Reasons for Northeast Ohio to care: Kelce brothers, Buckeyes national champs, Nick Sirianni, etc.
While Cleveland isn't part of the NFL postseason, the final four is full of people to whom Northeast Ohioans easily relate.
This certainly applies to Sunday's conference championship matchups, San Francisco at Philadelphia in the NFC, and Cincinnati at Kansas City in the AFC.
Here are eight quick stories touching the teams gunning for Super Bowl 57.
1, Kelce brothers grew up Cleveland Browns fans
Chiefs tight end Travis Kelce seems a slam dunk to make the Pro Football Hall of Fame. Eagles center Jason Kelce is almost right there with him.
The Kelce brothers grew up in Cleveland Heights with a family of zesty Browns fans. Together, in September, they launched a podcast whose name, New Heights, is a merry salute to their hometown.
Their often off-the-wall banter helped New Heights surpass 250,000 YouTube subscribers in December. It swiftly became the No. 1 sports podcast on Spotify.
Jason, 35, and Travis, 33, both played for the Cincinnati Bearcats in college after suiting up for the Cleveland Heights Tigers. They remain conspicuously connected to Cuyahoga County.
Travis blended into the throng at the epic 2016 parade celebrating the Cleveland Cavaliers' championship. He can't go anywhere now without being recognized. He recently passed Hall of Fame tight end Shannon Sharpe in career receiving yards. That doesn't even count the winter soldier's 1,389 yards in 16 playoff games.
The Browns used former first-round pick Alex Mack at center in 2011, when they kept passing on Jason Kelce. It was just as well for Kelce. The Eagles didn't draft him until No. 191 overall, but they made him a starter as a rookie.
He recently was named first-team All-Pro for the fifth time.
NFL Playoffs:Philadelphia Eagles' dominance in trenches puts them on doorstep of Super Bowl | Opinion
Mack was in Atlanta in 2017 when he made second-team All-Pro. Kelce was the first-teamer.
Mack, 37, never made another All-Pro team. He retired in June after starting 17 games for the 49ers in 2021.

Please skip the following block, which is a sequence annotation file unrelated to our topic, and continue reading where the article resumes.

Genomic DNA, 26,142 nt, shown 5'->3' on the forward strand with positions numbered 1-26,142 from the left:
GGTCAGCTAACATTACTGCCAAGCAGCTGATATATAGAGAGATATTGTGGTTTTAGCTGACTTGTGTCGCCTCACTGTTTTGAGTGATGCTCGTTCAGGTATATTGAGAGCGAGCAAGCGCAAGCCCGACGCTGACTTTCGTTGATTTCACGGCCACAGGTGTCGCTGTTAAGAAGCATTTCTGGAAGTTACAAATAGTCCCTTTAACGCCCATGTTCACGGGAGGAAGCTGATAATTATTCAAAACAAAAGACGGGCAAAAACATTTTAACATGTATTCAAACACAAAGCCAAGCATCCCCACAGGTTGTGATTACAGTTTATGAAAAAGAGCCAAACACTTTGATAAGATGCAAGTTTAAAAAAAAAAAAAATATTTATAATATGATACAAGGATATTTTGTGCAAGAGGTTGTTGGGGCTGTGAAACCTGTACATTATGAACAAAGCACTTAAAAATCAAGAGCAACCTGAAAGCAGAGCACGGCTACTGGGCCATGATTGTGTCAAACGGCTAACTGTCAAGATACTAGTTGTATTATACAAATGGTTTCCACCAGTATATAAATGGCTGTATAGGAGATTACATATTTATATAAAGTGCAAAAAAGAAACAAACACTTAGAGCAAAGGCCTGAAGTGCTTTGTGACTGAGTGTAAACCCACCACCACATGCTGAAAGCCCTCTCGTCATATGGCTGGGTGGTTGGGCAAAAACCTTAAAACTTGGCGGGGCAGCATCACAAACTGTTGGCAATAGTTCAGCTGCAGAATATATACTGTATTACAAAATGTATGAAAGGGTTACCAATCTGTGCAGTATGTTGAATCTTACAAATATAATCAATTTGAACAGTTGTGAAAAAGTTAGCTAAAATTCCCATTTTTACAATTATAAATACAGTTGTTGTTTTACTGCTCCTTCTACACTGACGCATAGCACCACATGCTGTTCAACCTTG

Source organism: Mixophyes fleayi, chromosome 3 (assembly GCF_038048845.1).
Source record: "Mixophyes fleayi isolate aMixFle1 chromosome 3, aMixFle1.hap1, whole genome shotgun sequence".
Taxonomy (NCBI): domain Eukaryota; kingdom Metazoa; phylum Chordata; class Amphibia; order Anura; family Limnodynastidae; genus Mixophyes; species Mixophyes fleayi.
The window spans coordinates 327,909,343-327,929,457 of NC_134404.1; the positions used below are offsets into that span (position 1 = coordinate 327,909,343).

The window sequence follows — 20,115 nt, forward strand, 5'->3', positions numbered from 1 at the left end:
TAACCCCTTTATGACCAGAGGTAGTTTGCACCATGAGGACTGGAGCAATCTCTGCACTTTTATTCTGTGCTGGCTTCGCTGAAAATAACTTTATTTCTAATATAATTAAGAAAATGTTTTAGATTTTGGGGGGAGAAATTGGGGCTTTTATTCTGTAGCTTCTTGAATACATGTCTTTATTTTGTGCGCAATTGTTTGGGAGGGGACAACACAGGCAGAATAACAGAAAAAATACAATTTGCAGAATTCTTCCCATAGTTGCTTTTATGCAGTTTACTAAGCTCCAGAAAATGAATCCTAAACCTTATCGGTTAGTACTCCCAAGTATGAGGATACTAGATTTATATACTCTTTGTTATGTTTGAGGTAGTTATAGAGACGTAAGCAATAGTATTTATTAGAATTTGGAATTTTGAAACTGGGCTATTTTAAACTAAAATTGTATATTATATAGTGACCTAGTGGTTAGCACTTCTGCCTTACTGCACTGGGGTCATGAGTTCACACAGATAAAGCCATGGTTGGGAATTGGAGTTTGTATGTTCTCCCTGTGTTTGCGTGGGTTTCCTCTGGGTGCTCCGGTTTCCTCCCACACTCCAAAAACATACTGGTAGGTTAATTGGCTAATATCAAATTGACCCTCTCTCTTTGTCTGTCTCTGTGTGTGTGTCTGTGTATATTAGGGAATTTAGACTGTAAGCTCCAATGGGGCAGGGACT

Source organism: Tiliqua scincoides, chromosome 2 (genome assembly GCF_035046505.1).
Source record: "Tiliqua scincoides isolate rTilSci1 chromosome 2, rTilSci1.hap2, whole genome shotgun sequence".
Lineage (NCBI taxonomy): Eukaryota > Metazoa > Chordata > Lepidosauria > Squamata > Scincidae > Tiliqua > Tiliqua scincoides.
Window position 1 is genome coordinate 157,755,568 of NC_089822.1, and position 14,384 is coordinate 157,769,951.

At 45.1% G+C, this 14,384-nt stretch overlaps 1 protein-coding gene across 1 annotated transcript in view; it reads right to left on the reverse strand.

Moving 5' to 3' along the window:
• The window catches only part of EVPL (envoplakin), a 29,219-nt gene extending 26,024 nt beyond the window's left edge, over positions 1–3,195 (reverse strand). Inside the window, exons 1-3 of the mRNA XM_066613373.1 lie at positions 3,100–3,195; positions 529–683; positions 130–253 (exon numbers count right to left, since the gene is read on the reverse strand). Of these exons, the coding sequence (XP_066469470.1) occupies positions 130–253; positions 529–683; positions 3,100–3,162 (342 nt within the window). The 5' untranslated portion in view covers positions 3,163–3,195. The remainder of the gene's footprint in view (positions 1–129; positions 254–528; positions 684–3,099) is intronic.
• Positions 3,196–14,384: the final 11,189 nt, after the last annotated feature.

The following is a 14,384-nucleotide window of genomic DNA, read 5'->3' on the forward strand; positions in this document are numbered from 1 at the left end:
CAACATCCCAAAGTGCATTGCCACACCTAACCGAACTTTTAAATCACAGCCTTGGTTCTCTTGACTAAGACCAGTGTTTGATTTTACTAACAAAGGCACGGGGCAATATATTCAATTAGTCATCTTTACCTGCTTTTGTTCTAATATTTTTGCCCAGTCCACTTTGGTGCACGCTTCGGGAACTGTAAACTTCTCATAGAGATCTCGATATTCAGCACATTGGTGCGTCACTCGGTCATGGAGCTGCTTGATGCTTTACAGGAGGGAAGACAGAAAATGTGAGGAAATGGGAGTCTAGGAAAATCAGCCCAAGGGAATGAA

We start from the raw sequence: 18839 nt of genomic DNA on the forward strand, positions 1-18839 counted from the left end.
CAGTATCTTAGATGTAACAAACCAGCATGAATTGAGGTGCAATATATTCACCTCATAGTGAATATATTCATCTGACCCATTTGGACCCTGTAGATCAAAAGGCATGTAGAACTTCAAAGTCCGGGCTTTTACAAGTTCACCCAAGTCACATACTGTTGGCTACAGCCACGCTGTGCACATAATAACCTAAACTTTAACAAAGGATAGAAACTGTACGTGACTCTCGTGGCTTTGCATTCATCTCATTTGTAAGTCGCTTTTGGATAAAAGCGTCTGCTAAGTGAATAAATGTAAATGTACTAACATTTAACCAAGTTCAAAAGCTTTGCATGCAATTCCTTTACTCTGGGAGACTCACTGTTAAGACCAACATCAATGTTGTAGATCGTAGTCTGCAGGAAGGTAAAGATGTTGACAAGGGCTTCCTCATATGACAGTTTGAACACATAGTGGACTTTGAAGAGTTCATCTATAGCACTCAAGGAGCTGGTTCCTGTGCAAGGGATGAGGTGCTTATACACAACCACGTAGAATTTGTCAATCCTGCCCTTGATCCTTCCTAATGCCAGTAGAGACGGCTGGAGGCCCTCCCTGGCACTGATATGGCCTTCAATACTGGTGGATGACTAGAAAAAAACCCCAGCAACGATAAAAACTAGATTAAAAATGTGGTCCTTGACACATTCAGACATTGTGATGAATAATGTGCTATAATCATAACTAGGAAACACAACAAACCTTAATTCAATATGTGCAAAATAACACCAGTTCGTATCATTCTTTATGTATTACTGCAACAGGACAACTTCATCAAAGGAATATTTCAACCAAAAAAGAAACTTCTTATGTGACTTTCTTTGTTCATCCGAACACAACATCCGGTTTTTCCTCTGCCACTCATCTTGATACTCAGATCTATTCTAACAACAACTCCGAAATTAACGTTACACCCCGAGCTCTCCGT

2, 49ers ownership could have been Browns ownership
Edward DeBartolo, a Browns fan from Youngstown, became a star local mogul when he built opulent Randall Park Mall in the Cleveland suburbs.
On his rise to billionaire status, DeBartolo sought to buy the Cleveland franchise but could not strike a deal. Instead, he purchased the 49ers in the late 1970s. It was more or less a gift to his son, Eddie, who oversaw the franchise while it won five Super Bowls within 14 seasons, starting in 1981.
A business scandal forced Eddie to cede control to his sister, Denise DeBartolo York, and her husband, John York.
The Yorks and their son, Jed, are the nucleus of ownership now. Denise and John maintain a residence in Canfield, Ohio. Jed, the hands-on owner, is a former Youngstown Cardinal Mooney baseball captain.
San Francisco's general manager throughout the run to five Super Bowl wins was the late John McVay, who played football in Massillon and coached at Canton Central Catholic.
3, Bengals ownership traces to Cleveland's glory days
Paul Brown's last 10 years on Earth brought many good times. They would have been better if his Bengals had turned two close Super Bowl games against the 49ers into wins. Even at that, Cincinnati was a perennial playoff contender, coming off an AFC Central Division championship when Brown died shortly before the 1991 season.
The surviving management team was headed by Paul's son Mike, who spent his early years in Massillon while his dad built the Tigers into a national name.
An excrutiating reversal left the Bengals with the worst record in the NFL for the decade of the 1990s.
Flash forward. The Brown family, with Mike still kicking as president, is heading for its second straight AFC championship game, in an era of making the postseason seven times in 12 years. The Browns have reached one postseason in the span.
Paul Brown was founding head coach of the Browns. He led them to 11 league championship games in 17 seasons before Art Modell fired him.
It's a wild guess to conclude how "PB" would have fared had he stayed on with his beloved Browns. The Bengals team he founded is doing OK these days.
4, Ohio State's national championship brigade, plus Joe Burrow
The Bengals aren't Cleveland's team, but some of their key men played for Ohio's team.
Defensive end Sam Hubbard, cornerback Eli Apple and safety Vonn Bell all contributed to Ohio State's 2014 national championship.
Hubbard went legend in the 2023 playoffs when he returned a fumble 98 yards against Baltimore. The Bengals landed him in the third round of the 2018 draft, shortly after the Browns took defensive end Chad Thomas.
Bell was a hero in last year's AFC championship game when he intercepted Patrick Mahomes in overtime.
Bengals punter Drue Chrisman landed at Ohio State after helping Cincinnati LaSalle win OHSAA Division II state titles in 2014 and 2015. His head coach in 2014 was Nate Moore, who left for Massillon in 2015, and remains a Bengals fan.
Chrisman kicked against the Perry Panthers in the 2015 championship game. The Lancers never had to punt, but he was perfect on extra points in a 42-0 win.